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What Is Savant Syndrome?
by Julie A. Daymut, M.A., CCC-SLP
Savant Syndrome is a rare condition where people with various developmental disorders, including autism, have remarkable talents or abilities that seem to contrast their overall limitations and functioning (Treffert, n.d., ¶ 1). Individuals with Savant syndrome typically show special talents for music, mechanics, math, and/or art. These talents are always linked with phenomenal memory skills.
Savant syndrome may exist with other conditions. The National Institute on Deafness and Other Communication Disorders (NIDCD) states that about ten percent of individuals who have autism have "savant" skills (2008, ¶ 14). Musical "savant" skills, blindness, and autism often occur together. Although there is no known cause of savant syndrome, there are some reports of premature birth history with these individuals (Treffert, n.d., ¶ 2).
What Are Some Savant Skills I Might Notice?
Following are some typical "savant" skills according to Darold A. Treffert, M.D. (2008):
  • Music (playing piano by ear almost always with perfect pitch)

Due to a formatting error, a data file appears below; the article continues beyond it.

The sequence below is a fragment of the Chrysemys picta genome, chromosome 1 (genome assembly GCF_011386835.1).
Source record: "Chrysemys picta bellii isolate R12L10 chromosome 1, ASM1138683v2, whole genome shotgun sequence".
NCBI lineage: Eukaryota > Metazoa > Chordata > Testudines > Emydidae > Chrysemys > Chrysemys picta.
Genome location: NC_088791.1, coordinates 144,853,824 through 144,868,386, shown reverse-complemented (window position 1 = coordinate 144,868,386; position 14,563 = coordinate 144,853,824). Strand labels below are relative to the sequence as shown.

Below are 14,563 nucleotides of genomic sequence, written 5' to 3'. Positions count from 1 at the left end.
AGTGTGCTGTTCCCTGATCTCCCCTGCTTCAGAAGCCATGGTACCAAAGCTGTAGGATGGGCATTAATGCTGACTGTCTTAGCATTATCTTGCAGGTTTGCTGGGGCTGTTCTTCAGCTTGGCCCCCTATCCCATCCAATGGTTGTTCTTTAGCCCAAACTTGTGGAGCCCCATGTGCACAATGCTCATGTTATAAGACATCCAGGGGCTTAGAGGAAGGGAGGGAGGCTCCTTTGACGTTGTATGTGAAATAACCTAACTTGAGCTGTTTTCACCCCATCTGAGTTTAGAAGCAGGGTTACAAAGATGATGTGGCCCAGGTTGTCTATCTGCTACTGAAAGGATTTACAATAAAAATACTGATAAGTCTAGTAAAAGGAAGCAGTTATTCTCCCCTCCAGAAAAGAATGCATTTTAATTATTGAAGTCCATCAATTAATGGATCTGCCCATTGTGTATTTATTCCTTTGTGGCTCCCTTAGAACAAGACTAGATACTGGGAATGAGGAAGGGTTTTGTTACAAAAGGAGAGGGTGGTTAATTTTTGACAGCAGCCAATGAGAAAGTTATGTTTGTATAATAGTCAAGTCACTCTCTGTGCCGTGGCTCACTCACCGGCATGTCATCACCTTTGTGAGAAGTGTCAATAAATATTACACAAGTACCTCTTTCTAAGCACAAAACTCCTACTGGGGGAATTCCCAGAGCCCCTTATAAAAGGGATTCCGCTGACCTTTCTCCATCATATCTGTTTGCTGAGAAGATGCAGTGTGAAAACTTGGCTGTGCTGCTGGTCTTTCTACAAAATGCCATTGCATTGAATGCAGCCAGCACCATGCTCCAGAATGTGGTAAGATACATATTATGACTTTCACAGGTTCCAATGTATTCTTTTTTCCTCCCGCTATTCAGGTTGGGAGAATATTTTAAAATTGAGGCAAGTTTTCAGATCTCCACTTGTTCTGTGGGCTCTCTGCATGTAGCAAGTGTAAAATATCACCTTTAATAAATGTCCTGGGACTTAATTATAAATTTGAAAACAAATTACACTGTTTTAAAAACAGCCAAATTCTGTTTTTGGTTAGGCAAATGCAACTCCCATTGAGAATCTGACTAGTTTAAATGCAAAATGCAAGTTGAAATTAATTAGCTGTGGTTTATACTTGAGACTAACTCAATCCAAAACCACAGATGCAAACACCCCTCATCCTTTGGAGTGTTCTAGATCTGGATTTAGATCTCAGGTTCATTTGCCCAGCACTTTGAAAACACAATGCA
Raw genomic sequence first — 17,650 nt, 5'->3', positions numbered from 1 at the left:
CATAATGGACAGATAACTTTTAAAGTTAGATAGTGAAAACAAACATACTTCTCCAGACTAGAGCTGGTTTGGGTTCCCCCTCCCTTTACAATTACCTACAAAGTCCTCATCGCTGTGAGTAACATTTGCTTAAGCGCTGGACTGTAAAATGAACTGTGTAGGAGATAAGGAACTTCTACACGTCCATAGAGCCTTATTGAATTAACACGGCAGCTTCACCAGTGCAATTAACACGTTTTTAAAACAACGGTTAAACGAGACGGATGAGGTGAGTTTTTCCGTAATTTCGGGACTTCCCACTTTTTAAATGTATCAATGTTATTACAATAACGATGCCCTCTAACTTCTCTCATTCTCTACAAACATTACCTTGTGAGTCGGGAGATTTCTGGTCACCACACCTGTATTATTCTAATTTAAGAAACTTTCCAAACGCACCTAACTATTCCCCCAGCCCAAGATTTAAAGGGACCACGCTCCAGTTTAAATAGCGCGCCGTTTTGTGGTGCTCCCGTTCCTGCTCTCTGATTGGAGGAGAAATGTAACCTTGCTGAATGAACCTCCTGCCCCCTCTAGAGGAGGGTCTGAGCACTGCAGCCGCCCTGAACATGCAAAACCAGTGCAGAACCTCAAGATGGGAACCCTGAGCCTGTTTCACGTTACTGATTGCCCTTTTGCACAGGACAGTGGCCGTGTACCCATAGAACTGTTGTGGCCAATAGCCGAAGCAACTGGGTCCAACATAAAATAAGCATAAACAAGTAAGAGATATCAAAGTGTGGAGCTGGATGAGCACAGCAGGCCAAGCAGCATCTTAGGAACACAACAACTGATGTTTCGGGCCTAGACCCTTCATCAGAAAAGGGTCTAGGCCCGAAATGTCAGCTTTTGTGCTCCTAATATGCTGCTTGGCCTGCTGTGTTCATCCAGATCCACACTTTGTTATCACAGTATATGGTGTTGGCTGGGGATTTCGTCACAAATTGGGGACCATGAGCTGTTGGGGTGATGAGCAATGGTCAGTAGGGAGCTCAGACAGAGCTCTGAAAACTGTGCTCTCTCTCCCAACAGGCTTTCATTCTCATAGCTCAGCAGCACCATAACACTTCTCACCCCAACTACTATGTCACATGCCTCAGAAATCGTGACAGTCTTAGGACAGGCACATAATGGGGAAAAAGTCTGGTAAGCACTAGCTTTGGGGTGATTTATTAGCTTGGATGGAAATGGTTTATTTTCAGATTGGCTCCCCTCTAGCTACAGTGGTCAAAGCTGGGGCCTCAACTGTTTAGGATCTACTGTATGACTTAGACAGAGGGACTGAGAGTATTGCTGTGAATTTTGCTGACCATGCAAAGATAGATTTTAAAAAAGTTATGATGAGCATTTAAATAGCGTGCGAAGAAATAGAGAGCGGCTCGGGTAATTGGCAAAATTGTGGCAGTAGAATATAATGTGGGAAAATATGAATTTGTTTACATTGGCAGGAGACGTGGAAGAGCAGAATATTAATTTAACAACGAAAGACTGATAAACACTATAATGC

• Art (drawing, painting, or sculpting)
  • Math calculations at "lightning speed" (computing multi-digit numbers quickly)
  • Mechanical (putting together detailed machines/motors)
  • Spatial (memorizing detailed maps/routes or computing distances accurately just from visualizing)
Some "savant" skills that occur less frequently are:
  • Language (learning multiple languages)
  • Sensory (discriminating smell or touch)
  • Time (knowing how much time has gone by without seeing the clock)
  • Knowledge (knowing information on specific topics such as neurophysiology, statistics, history, or navigation)
Helping a Child with Savant Syndrome
Focus interventions on improving social behaviors, language skills, and general independence and functioning for daily activities. Use the child’s strengths and talents as the basis for treatment. For example, if music is a "savant" skill, incorporate music into a speech/language session. Some ways to do this are:
  • Start and end the session with music to help signify transition
  • Take turns playing musical instruments such as a drum to encourage turn taking
  • Encourage joint attention on the object and requesting of the object by having the teacher/therapist hold the instrument at the start of the activity
  • Follow the child’s lead with an instrument to encourage shared play
National Institute on Deafness and Other Communication Disorders (updated May 2008). Autism and Communication – NIH Publication No. 99-4315. Retrieved December 12, 2008, from
Treffert, D. A. (n.d.). The Savant Syndrome: Islands of Genius. Retrieved December 30, 2008, from
Treffert, D. A. (2008). The Savant Syndrome: Islands of Genius – Frequently Asked Questions. Retrieved December 30, 2008, from

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